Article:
The prevalence of mild cognitive impairment (MCI) increases among elderly people and is associated with a high risk of dementia. Identifying factors that may contribute to the progress of MCI to dementia is critical. The objective of this study was to examine the association of objective sleep with cognitive performance in MCI patients. A subsample of 271 participants with a diagnosis of probable Alzheimer's disease (AD; N = 50) or mild cognitive impairment (MCI; N = 121) and 100 persons who were not cognitively impaired (NI) were recruited from a large population-based cohort in the island of Crete, Greece (3140 older adults aged >60 years). All participants underwent extensive neuropsychiatric/neuropsychological evaluation and a 3-day 24-hr actigraphy. Objective sleep variables and their association with neuropsychological performance were examined across the three groups, controlling for demographics, body mass index, depression, sleep apnea symptoms and psychotropic medications. Patients with AD had significantly longer 24-hr total sleep time (TST) compared to the MCI and NI groups. Long 24-hr TST was associated with reduced performance on tasks that placed significant demands on attention and processing speed in the MCI group and the AD group. Elderly patients with MCI have similar objective sleep duration to normal controls, whereas AD patients sleep longer. Long sleep duration in patients with multidomain subtypes of MCI is associated with critical non-memory cognitive domains. It appears that within the MCI group those that sleep longer have more severe cognitive impairment.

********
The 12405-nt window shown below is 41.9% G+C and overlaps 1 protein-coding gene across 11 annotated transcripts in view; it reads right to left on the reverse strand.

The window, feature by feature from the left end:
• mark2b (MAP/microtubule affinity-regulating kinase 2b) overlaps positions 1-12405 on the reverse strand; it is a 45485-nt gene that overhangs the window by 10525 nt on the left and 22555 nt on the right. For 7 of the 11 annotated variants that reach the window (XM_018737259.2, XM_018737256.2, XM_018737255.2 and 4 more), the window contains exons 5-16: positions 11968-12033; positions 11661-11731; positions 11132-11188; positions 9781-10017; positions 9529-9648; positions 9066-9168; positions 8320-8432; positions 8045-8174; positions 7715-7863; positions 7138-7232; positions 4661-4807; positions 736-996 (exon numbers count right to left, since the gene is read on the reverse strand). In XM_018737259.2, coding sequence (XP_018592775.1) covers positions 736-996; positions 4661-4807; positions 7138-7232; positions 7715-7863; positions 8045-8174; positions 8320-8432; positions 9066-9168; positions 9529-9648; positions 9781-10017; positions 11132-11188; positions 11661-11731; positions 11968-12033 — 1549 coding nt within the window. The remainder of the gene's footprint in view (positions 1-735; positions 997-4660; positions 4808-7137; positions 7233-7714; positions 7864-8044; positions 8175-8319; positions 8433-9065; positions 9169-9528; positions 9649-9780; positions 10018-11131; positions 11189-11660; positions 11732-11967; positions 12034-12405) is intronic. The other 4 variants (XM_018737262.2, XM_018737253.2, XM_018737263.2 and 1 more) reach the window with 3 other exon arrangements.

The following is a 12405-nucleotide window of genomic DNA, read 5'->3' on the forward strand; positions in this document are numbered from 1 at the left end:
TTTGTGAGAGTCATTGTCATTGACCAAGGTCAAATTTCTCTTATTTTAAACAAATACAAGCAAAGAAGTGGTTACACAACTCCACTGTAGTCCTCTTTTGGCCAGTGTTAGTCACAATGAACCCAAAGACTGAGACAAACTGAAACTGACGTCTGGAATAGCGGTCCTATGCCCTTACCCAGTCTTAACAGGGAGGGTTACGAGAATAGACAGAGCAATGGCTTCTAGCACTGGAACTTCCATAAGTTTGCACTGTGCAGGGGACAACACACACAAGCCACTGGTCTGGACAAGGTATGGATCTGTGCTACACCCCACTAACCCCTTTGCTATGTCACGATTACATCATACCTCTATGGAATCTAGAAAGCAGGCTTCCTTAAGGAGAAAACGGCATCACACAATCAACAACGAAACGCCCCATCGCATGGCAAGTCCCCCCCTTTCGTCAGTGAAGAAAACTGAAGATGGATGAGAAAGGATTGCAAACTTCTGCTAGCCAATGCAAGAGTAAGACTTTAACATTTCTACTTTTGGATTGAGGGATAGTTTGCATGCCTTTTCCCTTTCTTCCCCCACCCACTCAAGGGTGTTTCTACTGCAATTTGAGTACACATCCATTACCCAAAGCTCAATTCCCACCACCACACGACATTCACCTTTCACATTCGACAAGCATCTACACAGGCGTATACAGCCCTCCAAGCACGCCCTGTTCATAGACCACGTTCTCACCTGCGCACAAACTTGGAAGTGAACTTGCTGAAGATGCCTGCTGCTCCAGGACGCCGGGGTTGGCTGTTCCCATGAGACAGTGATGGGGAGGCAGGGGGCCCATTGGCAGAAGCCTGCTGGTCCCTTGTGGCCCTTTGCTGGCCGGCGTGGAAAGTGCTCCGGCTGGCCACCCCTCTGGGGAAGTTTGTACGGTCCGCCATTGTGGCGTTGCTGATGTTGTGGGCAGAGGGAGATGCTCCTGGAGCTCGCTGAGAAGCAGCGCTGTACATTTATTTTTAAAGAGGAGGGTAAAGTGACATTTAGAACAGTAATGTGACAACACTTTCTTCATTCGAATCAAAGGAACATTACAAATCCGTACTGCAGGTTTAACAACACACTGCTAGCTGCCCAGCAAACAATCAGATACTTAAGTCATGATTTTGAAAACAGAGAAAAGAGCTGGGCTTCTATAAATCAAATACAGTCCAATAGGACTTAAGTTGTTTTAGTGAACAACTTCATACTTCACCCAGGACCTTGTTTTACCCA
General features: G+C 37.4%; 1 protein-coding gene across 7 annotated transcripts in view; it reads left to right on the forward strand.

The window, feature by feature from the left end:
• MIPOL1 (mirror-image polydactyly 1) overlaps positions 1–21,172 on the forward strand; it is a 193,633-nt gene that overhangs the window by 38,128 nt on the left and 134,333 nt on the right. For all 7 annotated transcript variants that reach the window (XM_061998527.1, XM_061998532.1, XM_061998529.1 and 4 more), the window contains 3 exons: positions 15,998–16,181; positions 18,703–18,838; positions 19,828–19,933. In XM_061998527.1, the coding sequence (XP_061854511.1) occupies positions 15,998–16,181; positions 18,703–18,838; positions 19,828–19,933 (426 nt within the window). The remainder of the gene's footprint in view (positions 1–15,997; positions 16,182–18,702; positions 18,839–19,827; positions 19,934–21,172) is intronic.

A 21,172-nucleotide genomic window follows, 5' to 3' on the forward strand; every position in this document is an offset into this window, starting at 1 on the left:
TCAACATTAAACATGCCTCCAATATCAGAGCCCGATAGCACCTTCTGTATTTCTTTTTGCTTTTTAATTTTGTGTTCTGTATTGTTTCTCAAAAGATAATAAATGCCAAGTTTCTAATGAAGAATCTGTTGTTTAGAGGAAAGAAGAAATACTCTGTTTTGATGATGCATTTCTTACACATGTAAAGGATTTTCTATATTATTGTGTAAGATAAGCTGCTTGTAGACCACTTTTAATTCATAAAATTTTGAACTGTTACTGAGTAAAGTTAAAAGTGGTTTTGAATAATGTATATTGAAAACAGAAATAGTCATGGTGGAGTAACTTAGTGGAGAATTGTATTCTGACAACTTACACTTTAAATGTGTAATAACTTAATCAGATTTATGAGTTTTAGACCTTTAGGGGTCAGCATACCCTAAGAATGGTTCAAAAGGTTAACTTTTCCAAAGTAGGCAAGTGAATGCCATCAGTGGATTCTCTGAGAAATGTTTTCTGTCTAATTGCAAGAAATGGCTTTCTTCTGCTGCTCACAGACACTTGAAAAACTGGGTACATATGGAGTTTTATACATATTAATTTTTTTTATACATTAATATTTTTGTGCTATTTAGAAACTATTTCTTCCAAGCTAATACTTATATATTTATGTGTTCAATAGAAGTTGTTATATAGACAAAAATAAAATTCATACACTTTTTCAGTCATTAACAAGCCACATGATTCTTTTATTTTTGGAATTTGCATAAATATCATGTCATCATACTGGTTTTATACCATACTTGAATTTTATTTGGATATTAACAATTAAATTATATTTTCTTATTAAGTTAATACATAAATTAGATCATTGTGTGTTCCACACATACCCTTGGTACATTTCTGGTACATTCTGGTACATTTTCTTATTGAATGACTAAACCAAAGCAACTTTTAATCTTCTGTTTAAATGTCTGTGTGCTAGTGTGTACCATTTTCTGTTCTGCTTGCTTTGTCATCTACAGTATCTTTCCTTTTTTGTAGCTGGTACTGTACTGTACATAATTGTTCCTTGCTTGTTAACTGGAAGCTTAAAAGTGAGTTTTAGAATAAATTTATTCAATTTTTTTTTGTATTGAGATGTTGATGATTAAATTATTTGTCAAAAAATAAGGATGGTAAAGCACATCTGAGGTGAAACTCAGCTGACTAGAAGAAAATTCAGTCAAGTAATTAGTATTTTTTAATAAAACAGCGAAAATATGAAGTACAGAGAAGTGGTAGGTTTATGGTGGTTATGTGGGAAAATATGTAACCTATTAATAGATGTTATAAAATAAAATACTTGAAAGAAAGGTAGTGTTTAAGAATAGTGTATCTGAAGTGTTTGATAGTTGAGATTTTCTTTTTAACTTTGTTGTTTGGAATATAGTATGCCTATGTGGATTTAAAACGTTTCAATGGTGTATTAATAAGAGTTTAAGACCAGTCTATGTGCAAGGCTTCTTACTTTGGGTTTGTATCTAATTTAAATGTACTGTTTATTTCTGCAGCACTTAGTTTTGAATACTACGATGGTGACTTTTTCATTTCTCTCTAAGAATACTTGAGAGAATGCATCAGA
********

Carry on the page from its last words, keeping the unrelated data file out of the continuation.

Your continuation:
Keywords: actigraphy; biomarker; cognitive decline; cognitive function; increased objective sleep; neuropsychology.
© 2019 European Sleep Research Society.